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Thanks for the explanation, though I was assuming (maybe wrongly) Adam isn’t using mail to pass messages between users on his Mac, or run a mail server. But @david_blanchard’s theory seems more likely than my assumption that he’s integrated Gmail with the local mailspool!

@david_blanchard for the win!

When I checked why there was mail waiting, it turned out to be (irrelevant?) cron job errors from SuperDuper.

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If you want to see those messages in a more timely manner, you can configure Postfix to be able to send Internet e-mail (via whatever SMTP server your ISP provides for this purpose) and then add a .forward file to your home directory containing an Internet e-mail address. Then, whenever your local account receives mail, it will get forwarded to a mailbox that you actually look at.

But configuring Postfix for this left as an exercise for the reader. Hopefully, it’s simpler than configuring sendmail (which I’ve done in the past), which should be the textbook definition of an interface that requires a degree in computer science to figure out.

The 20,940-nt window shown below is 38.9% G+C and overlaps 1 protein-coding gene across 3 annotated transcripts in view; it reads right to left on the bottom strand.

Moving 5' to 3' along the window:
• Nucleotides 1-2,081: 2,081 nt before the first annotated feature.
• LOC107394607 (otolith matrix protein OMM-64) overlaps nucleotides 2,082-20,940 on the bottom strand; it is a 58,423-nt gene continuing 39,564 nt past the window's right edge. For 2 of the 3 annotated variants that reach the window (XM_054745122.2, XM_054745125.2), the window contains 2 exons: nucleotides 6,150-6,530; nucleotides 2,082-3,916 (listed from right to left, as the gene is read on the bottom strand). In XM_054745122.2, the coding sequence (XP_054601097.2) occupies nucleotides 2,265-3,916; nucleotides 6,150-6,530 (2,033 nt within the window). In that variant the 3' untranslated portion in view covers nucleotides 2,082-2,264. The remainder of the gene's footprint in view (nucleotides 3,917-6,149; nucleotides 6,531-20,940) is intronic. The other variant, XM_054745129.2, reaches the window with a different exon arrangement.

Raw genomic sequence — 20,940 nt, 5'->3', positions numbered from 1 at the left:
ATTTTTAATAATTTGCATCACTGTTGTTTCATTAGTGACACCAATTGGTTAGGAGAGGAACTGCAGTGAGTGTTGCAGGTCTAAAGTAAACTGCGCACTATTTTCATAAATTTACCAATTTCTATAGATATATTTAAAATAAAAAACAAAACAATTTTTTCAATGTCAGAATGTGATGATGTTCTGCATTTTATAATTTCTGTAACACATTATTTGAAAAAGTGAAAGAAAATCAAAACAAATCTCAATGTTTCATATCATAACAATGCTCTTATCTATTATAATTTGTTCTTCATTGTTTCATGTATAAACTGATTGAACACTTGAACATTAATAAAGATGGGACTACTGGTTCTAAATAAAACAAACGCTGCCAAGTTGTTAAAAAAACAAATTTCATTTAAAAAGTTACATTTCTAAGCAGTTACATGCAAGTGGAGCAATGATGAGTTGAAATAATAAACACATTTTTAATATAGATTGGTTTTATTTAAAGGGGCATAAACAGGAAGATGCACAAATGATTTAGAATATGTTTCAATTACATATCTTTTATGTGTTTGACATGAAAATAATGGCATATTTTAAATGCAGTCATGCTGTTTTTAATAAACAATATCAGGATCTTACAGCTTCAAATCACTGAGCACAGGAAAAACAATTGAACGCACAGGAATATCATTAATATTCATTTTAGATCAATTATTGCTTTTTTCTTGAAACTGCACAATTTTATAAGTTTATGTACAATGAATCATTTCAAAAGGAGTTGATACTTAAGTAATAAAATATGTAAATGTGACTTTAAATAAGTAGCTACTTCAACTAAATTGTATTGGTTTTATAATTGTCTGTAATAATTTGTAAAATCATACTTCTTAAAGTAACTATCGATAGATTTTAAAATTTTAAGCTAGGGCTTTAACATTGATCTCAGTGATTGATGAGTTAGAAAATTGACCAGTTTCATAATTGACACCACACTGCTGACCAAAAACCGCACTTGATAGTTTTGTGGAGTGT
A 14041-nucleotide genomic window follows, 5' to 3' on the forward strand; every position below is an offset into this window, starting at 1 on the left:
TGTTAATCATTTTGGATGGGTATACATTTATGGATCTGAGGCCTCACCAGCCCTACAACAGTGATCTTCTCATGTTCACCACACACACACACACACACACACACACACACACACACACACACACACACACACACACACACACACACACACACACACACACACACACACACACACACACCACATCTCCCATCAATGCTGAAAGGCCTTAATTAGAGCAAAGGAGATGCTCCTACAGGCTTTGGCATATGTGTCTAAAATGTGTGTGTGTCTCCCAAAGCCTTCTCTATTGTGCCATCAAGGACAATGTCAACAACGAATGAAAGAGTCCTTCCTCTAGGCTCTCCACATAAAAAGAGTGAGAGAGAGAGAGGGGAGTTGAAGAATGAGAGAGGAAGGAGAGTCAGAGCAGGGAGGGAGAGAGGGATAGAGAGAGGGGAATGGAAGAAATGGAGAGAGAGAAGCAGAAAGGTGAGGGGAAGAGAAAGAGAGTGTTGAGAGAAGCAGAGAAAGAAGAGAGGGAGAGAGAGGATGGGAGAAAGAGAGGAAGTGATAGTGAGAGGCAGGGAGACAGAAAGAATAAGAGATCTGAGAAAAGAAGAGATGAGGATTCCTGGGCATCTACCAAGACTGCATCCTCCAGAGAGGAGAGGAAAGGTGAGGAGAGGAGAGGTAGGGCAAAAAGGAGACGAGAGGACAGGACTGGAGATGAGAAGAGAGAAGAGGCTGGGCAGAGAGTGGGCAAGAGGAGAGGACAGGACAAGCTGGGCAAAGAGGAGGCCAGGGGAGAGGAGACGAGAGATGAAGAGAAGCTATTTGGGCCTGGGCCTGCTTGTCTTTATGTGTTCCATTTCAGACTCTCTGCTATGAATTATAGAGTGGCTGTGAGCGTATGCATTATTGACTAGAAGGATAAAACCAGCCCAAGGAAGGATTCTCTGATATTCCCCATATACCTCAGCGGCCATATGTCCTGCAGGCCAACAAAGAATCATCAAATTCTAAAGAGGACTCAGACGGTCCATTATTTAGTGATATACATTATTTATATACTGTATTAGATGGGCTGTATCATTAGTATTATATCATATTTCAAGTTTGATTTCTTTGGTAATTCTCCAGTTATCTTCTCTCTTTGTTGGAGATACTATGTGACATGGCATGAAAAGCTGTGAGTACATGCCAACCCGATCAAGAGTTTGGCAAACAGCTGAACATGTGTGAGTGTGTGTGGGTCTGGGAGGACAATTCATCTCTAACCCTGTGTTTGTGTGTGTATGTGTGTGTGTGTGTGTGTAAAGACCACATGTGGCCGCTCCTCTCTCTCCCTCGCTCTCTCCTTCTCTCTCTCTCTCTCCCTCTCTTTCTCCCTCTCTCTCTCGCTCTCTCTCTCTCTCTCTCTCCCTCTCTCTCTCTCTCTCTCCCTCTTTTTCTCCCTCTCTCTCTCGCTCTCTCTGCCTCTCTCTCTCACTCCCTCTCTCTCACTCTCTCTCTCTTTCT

I’ve still never done it before, but I found these two links that seem to describe the process:

The procedure is (in quick summary):

  • Configure SASL with your SMTP server’s credentials (server address/port, user ID and password), since no legitimate mail service today runs an open mail relay.

    Note that this won’t work if your mail server requires OAuth or 2FA, since this mail-sender needs to run in a non-interactive fashion. You may have to enable/configure support for “less secure” mail clients using whatever mechanism that server requires. This may also prevent you from using mail servers that don’t offer such an access mechanism.

  • Add configuration to Postfix to specify the upstream mail server, that you are using SASL, and that you need TLS nework connections.

  • Start/restart Postfix

Much much easier than doing this with Sendmail. :slight_smile:

I’m not entirely sure why both of these articles ask you to configure Postfix to send everything through a single upstream mail server (e.g. GMail), instead of sending directly the server specified but the recipient’s DNS MX record. I assume this is due to spam-blocking filters where recipients’ mail servers may only accept mail from known-good source servers.